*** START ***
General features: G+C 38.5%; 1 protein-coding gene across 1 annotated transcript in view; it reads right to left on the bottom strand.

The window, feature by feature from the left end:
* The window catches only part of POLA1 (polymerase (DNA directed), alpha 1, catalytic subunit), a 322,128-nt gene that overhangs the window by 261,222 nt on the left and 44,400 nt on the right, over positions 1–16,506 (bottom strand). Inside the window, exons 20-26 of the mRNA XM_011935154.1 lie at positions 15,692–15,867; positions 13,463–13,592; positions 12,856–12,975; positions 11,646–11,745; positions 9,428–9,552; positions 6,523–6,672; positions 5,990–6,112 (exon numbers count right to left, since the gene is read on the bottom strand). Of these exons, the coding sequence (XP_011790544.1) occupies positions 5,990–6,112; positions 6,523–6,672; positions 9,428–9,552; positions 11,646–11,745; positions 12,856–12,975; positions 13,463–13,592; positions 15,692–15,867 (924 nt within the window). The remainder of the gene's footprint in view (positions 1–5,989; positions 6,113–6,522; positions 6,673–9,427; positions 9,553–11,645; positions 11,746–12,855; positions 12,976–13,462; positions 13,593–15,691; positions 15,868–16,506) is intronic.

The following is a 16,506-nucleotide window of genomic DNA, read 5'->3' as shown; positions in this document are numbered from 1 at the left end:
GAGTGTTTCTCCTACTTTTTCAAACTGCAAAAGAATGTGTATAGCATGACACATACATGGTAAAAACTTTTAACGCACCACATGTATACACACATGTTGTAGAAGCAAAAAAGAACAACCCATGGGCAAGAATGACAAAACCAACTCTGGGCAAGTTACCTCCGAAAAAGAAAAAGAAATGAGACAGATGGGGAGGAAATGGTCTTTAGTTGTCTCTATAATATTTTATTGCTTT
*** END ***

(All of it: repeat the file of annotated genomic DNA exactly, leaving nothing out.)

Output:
General features: G+C 38.5%; 1 protein-coding gene across 1 annotated transcript in view; it reads right to left on the bottom strand.

The window, feature by feature from the left end:
* The window catches only part of POLA1 (polymerase (DNA directed), alpha 1, catalytic subunit), a 322,128-nt gene that overhangs the window by 261,222 nt on the left and 44,400 nt on the right, over positions 1–16,506 (bottom strand). Inside the window, exons 20-26 of the mRNA XM_011935154.1 lie at positions 15,692–15,867; positions 13,463–13,592; positions 12,856–12,975; positions 11,646–11,745; positions 9,428–9,552; positions 6,523–6,672; positions 5,990–6,112 (exon numbers count right to left, since the gene is read on the bottom strand). Of these exons, the coding sequence (XP_011790544.1) occupies positions 5,990–6,112; positions 6,523–6,672; positions 9,428–9,552; positions 11,646–11,745; positions 12,856–12,975; positions 13,463–13,592; positions 15,692–15,867 (924 nt within the window). The remainder of the gene's footprint in view (positions 1–5,989; positions 6,113–6,522; positions 6,673–9,427; positions 9,553–11,645; positions 11,746–12,855; positions 12,976–13,462; positions 13,593–15,691; positions 15,868–16,506) is intronic.

The following is a 16,506-nucleotide window of genomic DNA, read 5'->3' as shown; positions in this document are numbered from 1 at the left end:
GAGTGTTTCTCCTACTTTTTCAAACTGCAAAAGAATGTGTATAGCATGACACATACATGGTAAAAACTTTTAACGCACCACATGTATACACACATGTTGTAGAAGCAAAAAAGAACAACCCATGGGCAAGAATGACAAAACCAACTCTGGGCAAGTTACCTCCGAAAAAGAAAAAGAAATGAGACAGATGGGGAGGAAATGGTCTTTAGTTGTCTCTATAATATTTTATTGCTTT